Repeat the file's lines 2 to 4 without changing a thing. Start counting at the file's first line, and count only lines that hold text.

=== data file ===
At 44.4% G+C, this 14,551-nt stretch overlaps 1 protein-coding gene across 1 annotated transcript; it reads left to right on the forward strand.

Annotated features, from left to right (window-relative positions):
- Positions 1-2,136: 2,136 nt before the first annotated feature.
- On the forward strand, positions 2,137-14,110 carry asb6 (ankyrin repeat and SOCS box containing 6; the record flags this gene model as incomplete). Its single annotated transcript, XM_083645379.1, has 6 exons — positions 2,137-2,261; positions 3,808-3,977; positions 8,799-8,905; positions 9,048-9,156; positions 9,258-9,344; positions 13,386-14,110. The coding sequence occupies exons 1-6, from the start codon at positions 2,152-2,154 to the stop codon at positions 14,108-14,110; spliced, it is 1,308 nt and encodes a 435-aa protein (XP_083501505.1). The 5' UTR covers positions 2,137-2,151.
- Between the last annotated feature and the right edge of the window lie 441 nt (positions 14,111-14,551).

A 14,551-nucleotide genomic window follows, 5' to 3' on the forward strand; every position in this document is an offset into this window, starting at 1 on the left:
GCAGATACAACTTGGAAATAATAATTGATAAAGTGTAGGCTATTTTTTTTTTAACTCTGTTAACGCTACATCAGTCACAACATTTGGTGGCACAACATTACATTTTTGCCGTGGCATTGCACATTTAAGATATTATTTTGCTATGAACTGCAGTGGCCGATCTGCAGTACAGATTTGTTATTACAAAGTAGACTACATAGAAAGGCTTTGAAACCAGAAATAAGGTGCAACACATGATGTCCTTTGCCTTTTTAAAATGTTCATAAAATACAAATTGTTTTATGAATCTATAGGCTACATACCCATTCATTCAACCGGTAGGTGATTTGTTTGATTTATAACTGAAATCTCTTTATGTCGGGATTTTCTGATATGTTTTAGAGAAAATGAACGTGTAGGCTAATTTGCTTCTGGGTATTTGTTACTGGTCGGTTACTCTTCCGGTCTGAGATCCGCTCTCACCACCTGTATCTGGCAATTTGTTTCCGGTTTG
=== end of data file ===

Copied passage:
Annotated features, from left to right (window-relative positions):
- Positions 1-2,136: 2,136 nt before the first annotated feature.
- On the forward strand, positions 2,137-14,110 carry asb6 (ankyrin repeat and SOCS box containing 6; the record flags this gene model as incomplete). Its single annotated transcript, XM_083645379.1, has 6 exons — positions 2,137-2,261; positions 3,808-3,977; positions 8,799-8,905; positions 9,048-9,156; positions 9,258-9,344; positions 13,386-14,110. The coding sequence occupies exons 1-6, from the start codon at positions 2,152-2,154 to the stop codon at positions 14,108-14,110; spliced, it is 1,308 nt and encodes a 435-aa protein (XP_083501505.1). The 5' UTR covers positions 2,137-2,151.